By Kristina Biel
In my life, I have never experienced such a rush of happiness and energy until I started singing. Holding the mic up to your face, taking in the beginning breath, and pouring whatever you have bottled up inside of you out into the world through tides of lyrics and melody. Of course, that energy cannot excuse the ever so loved mistakes and screw-ups that follow every performance.
I remember my first big mistake while performing to a crowd. I was in the seventh grade, and for the solo and small group recital, I was singing “Amazing Grace.” A little background you should know is that I used to have terrible, absolutely horrendous, stage fright. So while I was singing, more like trying to sing, I started balling in the middle of the song and was barely able to finish it. I bet you could tell I did not win Best In Sight that day, but I did learn something about myself, that if I ever wanted to make it in life, I cannot just cry when frightened. The next year I went on and got over that stage fright and sang “Sit Down Servant”, one of my most favorite songs I have ever sung.
Another of my memorable screw-ups occurred in the ninth grade during the annual Christmas concert. I was doing a solo of the song “I Want A Hippopotamus for Christmas,” and I got another whiff of stage fright. I unintentionally kept walking out of the spotlight, and to top it all off, I screwed up the lyrics and switched up the verses. I learned from that mishap that practice makes perfect.
To bring things to a lighter note, I wrote my solo for next year’s Christmas concert, titled “Christmas Wish,” and that is when I fell in love with writing music. I have a song on Spotify, “Butterfly Bubble,” I play gigs all around, and have an album coming out at the end of February to early March. I also have a Christmas album coming out at the end of the year!
Going back to the topic of musically inclined mishaps, how about we rewind to the events at Minnesota Sings. Ellie Liew and I had the opportunity to represent Harmony up at the state singing competition, titled Minnesota Sings. While I was performing a song titled “Bad Guy” from one of my favorite musicals, and I blew it. I started off-key and looked like a crack addict singing it. I knew I should have done “I’m Still Standing,” yet my stubborn self wanted to stick to “Bad Guy.” I also did a song called “Exs and Ohs,” but that went well. I liked that performance. Still, I practiced and practiced every day, and I screwed it up when the time came! That taught me the lesson of never rely just on training, the fates can have something against you sometimes.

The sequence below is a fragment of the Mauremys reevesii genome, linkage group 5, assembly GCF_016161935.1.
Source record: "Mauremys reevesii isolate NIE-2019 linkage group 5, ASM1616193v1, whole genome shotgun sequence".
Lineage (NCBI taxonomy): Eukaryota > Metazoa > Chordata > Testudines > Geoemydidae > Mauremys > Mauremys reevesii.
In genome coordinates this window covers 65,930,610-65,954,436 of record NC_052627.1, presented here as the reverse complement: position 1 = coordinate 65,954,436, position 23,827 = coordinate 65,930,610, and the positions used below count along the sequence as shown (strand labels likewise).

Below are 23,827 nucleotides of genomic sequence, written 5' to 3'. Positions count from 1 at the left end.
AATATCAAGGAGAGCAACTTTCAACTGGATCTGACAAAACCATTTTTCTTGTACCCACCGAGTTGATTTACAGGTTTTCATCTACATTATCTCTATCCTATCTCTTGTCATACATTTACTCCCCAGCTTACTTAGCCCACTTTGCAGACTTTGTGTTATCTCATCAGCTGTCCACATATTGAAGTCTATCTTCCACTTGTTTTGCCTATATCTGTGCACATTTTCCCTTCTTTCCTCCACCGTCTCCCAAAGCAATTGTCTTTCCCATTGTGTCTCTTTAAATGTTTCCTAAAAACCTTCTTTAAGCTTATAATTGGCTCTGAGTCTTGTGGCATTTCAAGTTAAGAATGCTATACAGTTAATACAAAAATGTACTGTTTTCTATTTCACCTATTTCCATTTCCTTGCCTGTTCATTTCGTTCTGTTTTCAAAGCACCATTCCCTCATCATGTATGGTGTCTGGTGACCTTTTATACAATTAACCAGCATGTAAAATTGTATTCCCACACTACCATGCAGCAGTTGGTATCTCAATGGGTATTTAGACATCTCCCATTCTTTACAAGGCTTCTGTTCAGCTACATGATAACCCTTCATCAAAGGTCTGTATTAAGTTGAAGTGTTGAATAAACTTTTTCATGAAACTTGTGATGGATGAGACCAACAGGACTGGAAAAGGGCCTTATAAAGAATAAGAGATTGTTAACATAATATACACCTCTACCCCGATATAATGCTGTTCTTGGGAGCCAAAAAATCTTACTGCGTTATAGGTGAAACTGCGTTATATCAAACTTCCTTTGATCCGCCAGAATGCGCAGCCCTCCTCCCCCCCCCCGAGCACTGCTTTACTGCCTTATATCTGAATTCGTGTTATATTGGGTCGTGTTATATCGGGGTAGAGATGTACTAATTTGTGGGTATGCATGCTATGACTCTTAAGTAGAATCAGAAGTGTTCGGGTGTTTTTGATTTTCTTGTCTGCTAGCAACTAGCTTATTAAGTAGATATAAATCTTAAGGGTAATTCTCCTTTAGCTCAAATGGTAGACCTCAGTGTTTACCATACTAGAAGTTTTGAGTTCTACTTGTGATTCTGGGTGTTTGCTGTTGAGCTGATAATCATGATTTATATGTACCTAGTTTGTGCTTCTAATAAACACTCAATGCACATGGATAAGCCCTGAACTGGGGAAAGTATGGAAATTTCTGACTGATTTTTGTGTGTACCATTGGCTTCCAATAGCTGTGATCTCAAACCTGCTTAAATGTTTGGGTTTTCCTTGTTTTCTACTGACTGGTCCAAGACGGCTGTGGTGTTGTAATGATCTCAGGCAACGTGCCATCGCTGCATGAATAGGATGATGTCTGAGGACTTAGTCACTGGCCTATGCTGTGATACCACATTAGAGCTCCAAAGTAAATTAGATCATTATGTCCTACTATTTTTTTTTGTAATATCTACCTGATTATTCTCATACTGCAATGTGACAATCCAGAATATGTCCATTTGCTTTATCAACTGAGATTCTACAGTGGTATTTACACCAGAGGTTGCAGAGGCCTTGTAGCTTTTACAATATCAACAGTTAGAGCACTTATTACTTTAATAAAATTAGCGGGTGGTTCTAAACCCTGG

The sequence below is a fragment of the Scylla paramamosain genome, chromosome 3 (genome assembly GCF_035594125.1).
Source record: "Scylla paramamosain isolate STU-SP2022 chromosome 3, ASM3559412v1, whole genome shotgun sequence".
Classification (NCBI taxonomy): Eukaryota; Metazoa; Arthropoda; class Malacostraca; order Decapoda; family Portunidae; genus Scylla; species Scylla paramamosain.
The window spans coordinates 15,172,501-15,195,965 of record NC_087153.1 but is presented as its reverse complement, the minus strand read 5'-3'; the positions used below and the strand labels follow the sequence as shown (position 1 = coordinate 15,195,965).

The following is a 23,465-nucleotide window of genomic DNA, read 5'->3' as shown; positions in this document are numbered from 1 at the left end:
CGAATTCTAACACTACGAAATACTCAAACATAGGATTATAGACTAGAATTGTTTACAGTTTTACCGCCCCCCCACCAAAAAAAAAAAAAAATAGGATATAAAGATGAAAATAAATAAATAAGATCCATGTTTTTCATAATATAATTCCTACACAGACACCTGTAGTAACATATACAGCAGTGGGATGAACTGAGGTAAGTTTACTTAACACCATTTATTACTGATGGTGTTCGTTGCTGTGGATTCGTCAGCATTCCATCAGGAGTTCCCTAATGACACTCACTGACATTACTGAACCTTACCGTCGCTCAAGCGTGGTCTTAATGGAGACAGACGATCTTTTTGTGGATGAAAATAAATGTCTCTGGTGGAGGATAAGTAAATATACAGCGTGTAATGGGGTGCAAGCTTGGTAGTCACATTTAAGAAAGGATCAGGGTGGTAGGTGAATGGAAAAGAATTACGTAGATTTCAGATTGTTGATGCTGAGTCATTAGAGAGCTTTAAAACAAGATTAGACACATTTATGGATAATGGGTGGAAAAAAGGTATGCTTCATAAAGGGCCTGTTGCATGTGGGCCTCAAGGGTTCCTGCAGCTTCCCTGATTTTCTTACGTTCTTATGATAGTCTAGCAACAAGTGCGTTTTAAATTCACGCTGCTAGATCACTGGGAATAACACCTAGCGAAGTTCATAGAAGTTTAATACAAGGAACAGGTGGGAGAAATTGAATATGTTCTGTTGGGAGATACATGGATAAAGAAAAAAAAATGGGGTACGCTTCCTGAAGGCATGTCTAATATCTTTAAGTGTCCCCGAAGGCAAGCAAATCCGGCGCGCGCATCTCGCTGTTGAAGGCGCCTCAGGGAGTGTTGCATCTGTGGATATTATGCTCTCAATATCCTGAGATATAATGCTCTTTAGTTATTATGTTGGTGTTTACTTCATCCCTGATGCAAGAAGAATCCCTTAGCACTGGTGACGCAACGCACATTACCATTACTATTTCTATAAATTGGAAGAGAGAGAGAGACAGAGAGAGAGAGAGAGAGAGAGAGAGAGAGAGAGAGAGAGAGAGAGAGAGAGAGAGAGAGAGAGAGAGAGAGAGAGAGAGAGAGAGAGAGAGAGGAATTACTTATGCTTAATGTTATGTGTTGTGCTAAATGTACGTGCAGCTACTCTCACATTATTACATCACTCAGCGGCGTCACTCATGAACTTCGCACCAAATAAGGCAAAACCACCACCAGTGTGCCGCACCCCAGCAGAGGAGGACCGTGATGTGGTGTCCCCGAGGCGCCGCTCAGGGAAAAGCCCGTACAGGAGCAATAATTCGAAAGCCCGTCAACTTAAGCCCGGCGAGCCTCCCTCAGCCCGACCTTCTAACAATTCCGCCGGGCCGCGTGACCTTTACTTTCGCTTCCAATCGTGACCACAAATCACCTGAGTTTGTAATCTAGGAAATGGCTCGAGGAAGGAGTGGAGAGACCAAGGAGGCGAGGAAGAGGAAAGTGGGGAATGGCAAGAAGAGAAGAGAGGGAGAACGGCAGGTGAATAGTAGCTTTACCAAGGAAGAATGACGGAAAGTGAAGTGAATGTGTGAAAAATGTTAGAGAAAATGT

Finally, one of my most embarrassing moments is when I sang the National Anthem up at the state fair. One of my biggest crowds, 6,000. I started strong with an off-key note, and that is when the nerves kicked in. I said “made” instead of “hailed” and then screwed up the “Glare” note. I probably committed treason that day by accident with the dreadful performance and will probably never be asked to sing at a big event again. Still, I did not do that badly. I fixed it up a little bit and kind of redeemed myself, and I learned a lesson that day too! Never sing when you have not gotten a full night’s rest from the last two weeks!
Although the cons may be seeming to outweigh the pros, let me tell you something, the cons never do. A good performance feels fantastic, like scoring the winning touchdown or beating your record during track season. The pros are so rewarding that not even the biggest con in the world can outshine the feeling. That is why I keep singing, that is why I take every chance to practice and perform, for the energy of success.
Kristina Biel is a student at Fillmore Central High School. She is one of nine area students participating in the Journal Writing Project, now in its 22nd year.